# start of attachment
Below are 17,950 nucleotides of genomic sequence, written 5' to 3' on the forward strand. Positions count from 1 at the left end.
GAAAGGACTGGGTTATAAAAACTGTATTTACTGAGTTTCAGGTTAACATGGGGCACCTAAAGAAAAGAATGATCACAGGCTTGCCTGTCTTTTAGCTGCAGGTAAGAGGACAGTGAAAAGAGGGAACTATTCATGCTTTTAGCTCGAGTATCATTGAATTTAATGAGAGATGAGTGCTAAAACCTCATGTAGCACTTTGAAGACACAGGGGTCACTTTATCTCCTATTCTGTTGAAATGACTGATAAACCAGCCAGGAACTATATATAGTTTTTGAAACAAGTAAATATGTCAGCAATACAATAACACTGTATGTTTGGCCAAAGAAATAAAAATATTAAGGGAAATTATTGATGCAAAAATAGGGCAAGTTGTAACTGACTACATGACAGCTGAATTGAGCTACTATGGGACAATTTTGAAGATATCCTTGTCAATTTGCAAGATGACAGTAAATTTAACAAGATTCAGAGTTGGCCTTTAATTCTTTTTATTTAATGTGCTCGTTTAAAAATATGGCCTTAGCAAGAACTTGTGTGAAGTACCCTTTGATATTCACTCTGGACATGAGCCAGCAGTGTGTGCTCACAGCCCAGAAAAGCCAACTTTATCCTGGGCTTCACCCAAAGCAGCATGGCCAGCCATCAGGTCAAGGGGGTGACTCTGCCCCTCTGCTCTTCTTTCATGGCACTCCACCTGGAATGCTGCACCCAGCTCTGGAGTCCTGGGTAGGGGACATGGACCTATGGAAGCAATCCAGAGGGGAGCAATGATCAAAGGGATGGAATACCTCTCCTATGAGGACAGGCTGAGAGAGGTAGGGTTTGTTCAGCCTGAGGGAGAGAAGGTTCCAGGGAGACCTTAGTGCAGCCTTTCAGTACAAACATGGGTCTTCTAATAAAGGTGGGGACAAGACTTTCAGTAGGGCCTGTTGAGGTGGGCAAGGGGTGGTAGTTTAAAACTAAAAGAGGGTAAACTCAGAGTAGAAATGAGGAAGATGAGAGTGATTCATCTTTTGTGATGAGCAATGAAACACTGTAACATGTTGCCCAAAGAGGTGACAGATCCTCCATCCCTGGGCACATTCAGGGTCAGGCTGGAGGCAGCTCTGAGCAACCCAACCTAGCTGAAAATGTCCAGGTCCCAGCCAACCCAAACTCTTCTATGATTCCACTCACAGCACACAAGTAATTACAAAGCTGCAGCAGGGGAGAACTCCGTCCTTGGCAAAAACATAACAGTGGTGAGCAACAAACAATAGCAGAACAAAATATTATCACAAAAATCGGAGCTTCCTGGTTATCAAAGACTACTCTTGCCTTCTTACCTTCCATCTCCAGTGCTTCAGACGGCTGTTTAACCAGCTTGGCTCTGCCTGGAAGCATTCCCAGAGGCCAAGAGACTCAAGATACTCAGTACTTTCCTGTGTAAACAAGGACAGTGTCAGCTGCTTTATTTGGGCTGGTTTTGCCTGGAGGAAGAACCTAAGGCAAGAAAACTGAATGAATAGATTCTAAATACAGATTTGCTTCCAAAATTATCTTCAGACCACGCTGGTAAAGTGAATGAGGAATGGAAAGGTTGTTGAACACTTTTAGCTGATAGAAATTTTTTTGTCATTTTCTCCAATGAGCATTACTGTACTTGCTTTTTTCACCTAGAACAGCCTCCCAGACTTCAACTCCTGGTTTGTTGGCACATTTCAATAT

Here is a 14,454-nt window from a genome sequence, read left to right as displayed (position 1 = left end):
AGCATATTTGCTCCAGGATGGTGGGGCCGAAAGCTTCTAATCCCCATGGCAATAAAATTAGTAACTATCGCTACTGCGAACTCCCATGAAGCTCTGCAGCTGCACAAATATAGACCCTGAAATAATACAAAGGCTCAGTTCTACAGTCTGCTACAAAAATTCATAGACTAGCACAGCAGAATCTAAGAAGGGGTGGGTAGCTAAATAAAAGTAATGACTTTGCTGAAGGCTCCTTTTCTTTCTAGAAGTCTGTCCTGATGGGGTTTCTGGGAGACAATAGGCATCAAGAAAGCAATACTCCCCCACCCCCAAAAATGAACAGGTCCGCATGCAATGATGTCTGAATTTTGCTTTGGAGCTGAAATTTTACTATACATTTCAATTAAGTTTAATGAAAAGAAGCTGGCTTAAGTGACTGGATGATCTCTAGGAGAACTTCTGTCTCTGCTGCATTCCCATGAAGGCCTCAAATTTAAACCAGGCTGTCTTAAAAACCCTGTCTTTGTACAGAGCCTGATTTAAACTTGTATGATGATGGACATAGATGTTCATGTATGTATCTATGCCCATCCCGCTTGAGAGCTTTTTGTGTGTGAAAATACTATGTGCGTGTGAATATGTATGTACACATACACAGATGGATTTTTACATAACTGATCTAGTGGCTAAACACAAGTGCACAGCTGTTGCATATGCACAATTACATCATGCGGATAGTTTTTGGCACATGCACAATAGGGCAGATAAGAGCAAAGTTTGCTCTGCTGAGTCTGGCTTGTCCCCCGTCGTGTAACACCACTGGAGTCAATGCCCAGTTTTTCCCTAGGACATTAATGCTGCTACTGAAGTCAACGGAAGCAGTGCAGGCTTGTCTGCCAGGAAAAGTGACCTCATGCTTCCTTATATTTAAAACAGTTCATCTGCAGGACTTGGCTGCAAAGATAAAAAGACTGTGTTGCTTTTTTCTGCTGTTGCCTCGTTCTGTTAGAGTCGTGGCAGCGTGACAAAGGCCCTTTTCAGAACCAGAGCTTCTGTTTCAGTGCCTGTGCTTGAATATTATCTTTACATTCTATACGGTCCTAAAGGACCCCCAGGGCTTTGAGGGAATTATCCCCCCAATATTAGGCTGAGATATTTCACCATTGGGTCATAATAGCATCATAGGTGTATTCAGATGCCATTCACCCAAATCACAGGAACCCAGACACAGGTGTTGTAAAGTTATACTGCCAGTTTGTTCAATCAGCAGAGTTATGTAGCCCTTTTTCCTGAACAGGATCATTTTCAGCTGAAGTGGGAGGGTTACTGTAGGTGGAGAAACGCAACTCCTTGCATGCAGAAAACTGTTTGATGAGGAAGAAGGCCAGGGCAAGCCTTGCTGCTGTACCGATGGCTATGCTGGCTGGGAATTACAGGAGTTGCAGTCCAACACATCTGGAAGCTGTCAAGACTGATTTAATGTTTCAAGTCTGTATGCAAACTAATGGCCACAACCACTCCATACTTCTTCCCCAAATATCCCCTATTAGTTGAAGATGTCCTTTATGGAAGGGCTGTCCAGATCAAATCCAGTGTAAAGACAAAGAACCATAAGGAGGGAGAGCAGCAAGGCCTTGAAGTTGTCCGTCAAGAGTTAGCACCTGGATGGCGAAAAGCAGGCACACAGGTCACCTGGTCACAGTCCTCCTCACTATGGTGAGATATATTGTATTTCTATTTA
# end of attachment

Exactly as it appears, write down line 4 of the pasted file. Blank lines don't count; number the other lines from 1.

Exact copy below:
AGCATATTTGCTCCAGGATGGTGGGGCCGAAAGCTTCTAATCCCCATGGCAATAAAATTAGTAACTATCGCTACTGCGAACTCCCATGAAGCTCTGCAGCTGCACAAATATAGACCCTGAAATAATACAAAGGCTCAGTTCTACAGTCTGCTACAAAAATTCATAGACTAGCACAGCAGAATCTAAGAAGGGGTGGGTAGCTAAATAAAAGTAATGACTTTGCTGAAGGCTCCTTTTCTTTCTAGAAGTCTGTCCTGATGGGGTTTCTGGGAGACAATAGGCATCAAGAAAGCAATACTCCCCCACCCCCAAAAATGAACAGGTCCGCATGCAATGATGTCTGAATTTTGCTTTGGAGCTGAAATTTTACTATACATTTCAATTAAGTTTAATGAAAAGAAGCTGGCTTAAGTGACTGGATGATCTCTAGGAGAACTTCTGTCTCTGCTGCATTCCCATGAAGGCCTCAAATTTAAACCAGGCTGTCTTAAAAACCCTGTCTTTGTACAGAGCCTGATTTAAACTTGTATGATGATGGACATAGATGTTCATGTATGTATCTATGCCCATCCCGCTTGAGAGCTTTTTGTGTGTGAAAATACTATGTGCGTGTGAATATGTATGTACACATACACAGATGGATTTTTACATAACTGATCTAGTGGCTAAACACAAGTGCACAGCTGTTGCATATGCACAATTACATCATGCGGATAGTTTTTGGCACATGCACAATAGGGCAGATAAGAGCAAAGTTTGCTCTGCTGAGTCTGGCTTGTCCCCCGTCGTGTAACACCACTGGAGTCAATGCCCAGTTTTTCCCTAGGACATTAATGCTGCTACTGAAGTCAACGGAAGCAGTGCAGGCTTGTCTGCCAGGAAAAGTGACCTCATGCTTCCTTATATTTAAAACAGTTCATCTGCAGGACTTGGCTGCAAAGATAAAAAGACTGTGTTGCTTTTTTCTGCTGTTGCCTCGTTCTGTTAGAGTCGTGGCAGCGTGACAAAGGCCCTTTTCAGAACCAGAGCTTCTGTTTCAGTGCCTGTGCTTGAATATTATCTTTACATTCTATACGGTCCTAAAGGACCCCCAGGGCTTTGAGGGAATTATCCCCCCAATATTAGGCTGAGATATTTCACCATTGGGTCATAATAGCATCATAGGTGTATTCAGATGCCATTCACCCAAATCACAGGAACCCAGACACAGGTGTTGTAAAGTTATACTGCCAGTTTGTTCAATCAGCAGAGTTATGTAGCCCTTTTTCCTGAACAGGATCATTTTCAGCTGAAGTGGGAGGGTTACTGTAGGTGGAGAAACGCAACTCCTTGCATGCAGAAAACTGTTTGATGAGGAAGAAGGCCAGGGCAAGCCTTGCTGCTGTACCGATGGCTATGCTGGCTGGGAATTACAGGAGTTGCAGTCCAACACATCTGGAAGCTGTCAAGACTGATTTAATGTTTCAAGTCTGTATGCAAACTAATGGCCACAACCACTCCATACTTCTTCCCCAAATATCCCCTATTAGTTGAAGATGTCCTTTATGGAAGGGCTGTCCAGATCAAATCCAGTGTAAAGACAAAGAACCATAAGGAGGGAGAGCAGCAAGGCCTTGAAGTTGTCCGTCAAGAGTTAGCACCTGGATGGCGAAAAGCAGGCACACAGGTCACCTGGTCACAGTCCTCCTCACTATGGTGAGATATATTGTATTTCTATTTA